Volume One Special Coverage: Pulling Together While Staying Apart


9 Great Reasons to Go Vintage

don’t be afraid to dive into the vibrant world of vintage

Sue Derfus

Sue Derfus
Sue Derfus

The world of vintage goods is colorful, quirky, cool and maybe right around the corner. If you haven’t ventured into that world yet, there are at least nine good reasons to give it a go.

1. Get a distinctive look.

Even if your housemates are also vintage shoppers, you’re not going to end up with the same Ramones t-shirt. Nope. No accidental twins. No “here’s-our-uniform-this-season” look.

2. Get back to your hunter-gatherer roots.

The Chippewa Valley has a terrific selection of vintage stores. Just the same, you may have to work a little bit to find something that works for you – the perfect hippie inspired earrings, for instance. It’s the opposite of going to the mall or even to the grocery store.  But who walks off with a bag of groceries feeling like they’ve just made a conquest?

3. Go off grid, or maybe just off rack.

There’s a little bit of “sticking it to the man” when you go vintage. You won’t allow the corporate world to decide what you wear simply by limiting styles to what’s trending now. If you want to trend 1965 instead, you just go right ahead and do it.

4. And then there are hats.

If you happen to be a hat wearing person, you know what I mean. Some of us want to wear hats, or shave with a folding, straight edge razor, or mix cocktails from our bar cart. In other words, if you have a special interest, you might need to go vintage in order to pursue it.

5. Mix it up, generation-wise.

Most antique items are at least 100 years old, but vintage items are at least 20 years old. This means vintage items reflect life as lived in near generations. Depending on how old you are, you could both channel your grandmother and confuse your mother when you buy that vintage lamp. You could collect vintage vinyl and discover your father singing along to them. Or you could find yourself sifting through books that you remember reading under the covers by flashlight as you stand right along side an enthusiast of a younger generation.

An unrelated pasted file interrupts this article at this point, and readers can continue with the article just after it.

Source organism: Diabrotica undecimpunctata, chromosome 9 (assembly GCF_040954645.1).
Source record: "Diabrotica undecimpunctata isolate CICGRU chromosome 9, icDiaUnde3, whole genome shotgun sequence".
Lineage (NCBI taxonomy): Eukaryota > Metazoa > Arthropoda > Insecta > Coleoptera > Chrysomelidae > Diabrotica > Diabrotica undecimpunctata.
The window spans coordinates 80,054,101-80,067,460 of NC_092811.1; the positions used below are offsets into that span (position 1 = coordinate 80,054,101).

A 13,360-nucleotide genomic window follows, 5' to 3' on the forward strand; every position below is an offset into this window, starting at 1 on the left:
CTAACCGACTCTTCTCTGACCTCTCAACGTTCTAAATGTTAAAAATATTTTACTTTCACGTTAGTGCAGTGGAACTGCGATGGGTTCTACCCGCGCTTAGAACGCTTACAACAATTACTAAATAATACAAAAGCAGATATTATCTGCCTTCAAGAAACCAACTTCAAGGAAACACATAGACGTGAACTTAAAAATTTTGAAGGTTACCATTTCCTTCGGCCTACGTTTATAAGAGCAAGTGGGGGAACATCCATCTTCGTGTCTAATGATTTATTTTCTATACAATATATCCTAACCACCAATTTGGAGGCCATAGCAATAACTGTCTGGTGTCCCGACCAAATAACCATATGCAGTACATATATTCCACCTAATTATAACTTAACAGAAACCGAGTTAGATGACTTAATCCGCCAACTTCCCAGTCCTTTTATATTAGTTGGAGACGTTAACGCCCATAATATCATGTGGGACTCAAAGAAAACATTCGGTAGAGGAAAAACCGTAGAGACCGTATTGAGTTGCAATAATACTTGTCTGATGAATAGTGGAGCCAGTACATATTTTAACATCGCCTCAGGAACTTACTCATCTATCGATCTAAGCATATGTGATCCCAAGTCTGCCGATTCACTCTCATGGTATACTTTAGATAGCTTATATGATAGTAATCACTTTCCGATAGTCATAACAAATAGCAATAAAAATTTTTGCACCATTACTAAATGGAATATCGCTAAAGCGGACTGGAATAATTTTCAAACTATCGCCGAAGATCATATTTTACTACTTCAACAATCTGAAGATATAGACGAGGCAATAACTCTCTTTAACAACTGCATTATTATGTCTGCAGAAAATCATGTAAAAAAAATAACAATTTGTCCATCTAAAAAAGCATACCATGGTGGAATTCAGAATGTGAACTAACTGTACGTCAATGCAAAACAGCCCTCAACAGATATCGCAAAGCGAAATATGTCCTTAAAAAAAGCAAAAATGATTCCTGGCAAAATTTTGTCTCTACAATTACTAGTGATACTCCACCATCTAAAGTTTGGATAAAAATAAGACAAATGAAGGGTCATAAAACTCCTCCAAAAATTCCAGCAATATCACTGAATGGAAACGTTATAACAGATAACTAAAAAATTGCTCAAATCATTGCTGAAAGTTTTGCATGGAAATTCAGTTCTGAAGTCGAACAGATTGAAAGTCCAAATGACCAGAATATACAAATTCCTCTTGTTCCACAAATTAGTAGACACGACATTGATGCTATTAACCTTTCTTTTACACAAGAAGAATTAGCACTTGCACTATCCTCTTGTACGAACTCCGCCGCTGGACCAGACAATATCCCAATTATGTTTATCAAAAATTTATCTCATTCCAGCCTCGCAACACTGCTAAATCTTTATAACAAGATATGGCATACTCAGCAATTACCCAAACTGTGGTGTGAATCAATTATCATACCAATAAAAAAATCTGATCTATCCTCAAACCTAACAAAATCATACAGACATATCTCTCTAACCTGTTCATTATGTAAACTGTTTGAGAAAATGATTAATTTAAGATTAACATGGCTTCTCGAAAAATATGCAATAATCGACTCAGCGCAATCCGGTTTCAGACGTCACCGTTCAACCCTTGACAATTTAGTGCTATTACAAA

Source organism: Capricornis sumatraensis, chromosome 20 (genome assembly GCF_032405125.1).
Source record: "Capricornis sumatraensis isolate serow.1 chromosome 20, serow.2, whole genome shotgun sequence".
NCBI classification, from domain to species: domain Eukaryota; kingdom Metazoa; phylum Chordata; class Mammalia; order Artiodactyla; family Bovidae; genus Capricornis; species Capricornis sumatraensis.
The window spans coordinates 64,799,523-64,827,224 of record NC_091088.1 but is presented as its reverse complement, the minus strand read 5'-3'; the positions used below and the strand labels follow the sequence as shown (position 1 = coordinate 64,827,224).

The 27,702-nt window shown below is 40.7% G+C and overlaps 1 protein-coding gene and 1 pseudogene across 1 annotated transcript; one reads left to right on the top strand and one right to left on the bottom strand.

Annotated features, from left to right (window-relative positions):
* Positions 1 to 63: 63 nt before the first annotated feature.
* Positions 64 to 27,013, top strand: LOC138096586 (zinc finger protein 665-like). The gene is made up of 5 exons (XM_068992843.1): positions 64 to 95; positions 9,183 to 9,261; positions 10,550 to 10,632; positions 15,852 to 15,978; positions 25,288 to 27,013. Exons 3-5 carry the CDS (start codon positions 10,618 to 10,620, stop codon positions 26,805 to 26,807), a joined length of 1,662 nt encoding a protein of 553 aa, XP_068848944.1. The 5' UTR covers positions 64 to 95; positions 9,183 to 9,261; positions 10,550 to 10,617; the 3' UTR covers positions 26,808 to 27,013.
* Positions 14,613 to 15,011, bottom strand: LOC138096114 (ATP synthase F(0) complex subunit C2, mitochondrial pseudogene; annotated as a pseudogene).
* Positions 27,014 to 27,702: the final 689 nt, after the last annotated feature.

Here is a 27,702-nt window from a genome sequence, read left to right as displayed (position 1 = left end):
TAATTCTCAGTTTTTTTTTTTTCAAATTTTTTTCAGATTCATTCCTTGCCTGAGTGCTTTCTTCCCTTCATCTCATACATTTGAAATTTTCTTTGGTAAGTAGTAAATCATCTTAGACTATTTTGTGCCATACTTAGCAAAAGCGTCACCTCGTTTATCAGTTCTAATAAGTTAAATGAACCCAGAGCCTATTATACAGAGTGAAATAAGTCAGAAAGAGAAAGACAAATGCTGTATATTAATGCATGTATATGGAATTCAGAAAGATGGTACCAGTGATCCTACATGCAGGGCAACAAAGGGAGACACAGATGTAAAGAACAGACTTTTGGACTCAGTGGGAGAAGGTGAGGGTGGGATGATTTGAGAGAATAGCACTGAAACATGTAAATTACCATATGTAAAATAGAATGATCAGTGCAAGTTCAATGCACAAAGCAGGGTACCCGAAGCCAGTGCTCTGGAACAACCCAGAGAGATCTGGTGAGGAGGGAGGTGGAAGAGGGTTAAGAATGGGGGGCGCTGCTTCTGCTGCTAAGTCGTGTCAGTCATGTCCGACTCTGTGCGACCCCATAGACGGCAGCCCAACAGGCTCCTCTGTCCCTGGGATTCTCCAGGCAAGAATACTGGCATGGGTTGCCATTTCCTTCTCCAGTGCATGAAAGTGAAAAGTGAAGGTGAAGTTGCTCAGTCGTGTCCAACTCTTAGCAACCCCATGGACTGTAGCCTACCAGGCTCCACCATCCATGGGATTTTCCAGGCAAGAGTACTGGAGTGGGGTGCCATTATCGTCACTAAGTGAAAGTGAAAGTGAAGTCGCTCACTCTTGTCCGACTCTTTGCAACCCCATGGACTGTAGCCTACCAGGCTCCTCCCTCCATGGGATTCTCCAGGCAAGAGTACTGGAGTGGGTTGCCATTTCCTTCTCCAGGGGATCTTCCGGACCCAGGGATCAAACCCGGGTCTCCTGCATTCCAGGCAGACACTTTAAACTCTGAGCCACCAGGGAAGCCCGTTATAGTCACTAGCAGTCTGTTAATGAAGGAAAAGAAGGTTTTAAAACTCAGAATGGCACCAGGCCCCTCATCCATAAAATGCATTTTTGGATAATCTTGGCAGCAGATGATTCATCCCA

6. Own a piece of the past.

Chances are, you won’t be buying a piece of the Sputnik satellite, but your vintage finds were significant to someone. Some child loved that Gilligan’s Island lunch box.  If you buy it, you own a little bit of cultural history and some personal history as well.

7. Starve the dumpster.

Buying vintage keeps good stuff from becoming garbage.

8. Support your local economy.

Let’s say there’s a woman from Durand who’s settling a family estate. She hires an auctioneer from Menomonie to run the auction. A picker from Mondovi attends the auction and purchases a kitchen table. The picker sells the table to the owner of a vintage store in Eau Claire, who sells it to a family in Altoona. The family is now happy with their awesome vintage table. The woman from Durand, the auctioneer from Menomonie, the picker form Mondovi and the storeowner from Eau Claire are also happy.

9. Keep local treasures local.

The vintage dress you admired in a shop down the street was most likely worm by a woman who lived within 100 miles of Eau Claire. That funky aluminum Christmas tree was saved for years by a family in Chippewa County. That plaid sport coat was proudly worn by a general surgeon who worked for a local hospital. All of these great items can stay in the Eau Claire area. Or they can be sold to people in New York, Los Angeles, Munich, or thousands of other cities that are not Eau Claire.

There you have it: Nine good reasons to go vintage. Here’s a final one: There are amazing vintage shops in and around the Chippewa Valley, offering just about any type of vintage item you could want. Find a few of them and give them a try!

Sue Derfus is the owner and operator of Spaced Out Furnishings, 1604 Hogeboom Ave., Eau Claire, a vintage shop that specializes in mid-century modern and vintage industrial decorating styles.

Lasker Jewelers
Lasker Jewelers

Pulling Together Partners

The following organizations are currently supporting Volume One’s work in the community during the pandemic:

Lasker Jewelers

L.E. Phillips Memorial Public Library, Eau Claire

Downtown Eau Claire Inc DECI

University of Wisconsin Eau Claire

Pablo Group

Wisconsin Independent Network

Middle West Management

Bon Iver

Royal Credit Union

Silver Spring

Evergreen Surgical

Charter Bank

The Murty Henriksen Family

The Larry and Marie Past Family

The Dan and Kerry Kincaid Family

Anton and Rae Schilling-Smets

Brady and Jeanne Foust

If your organization is interested in supporting Volume One during this difficult time, nick@volumeone.orgcontact us.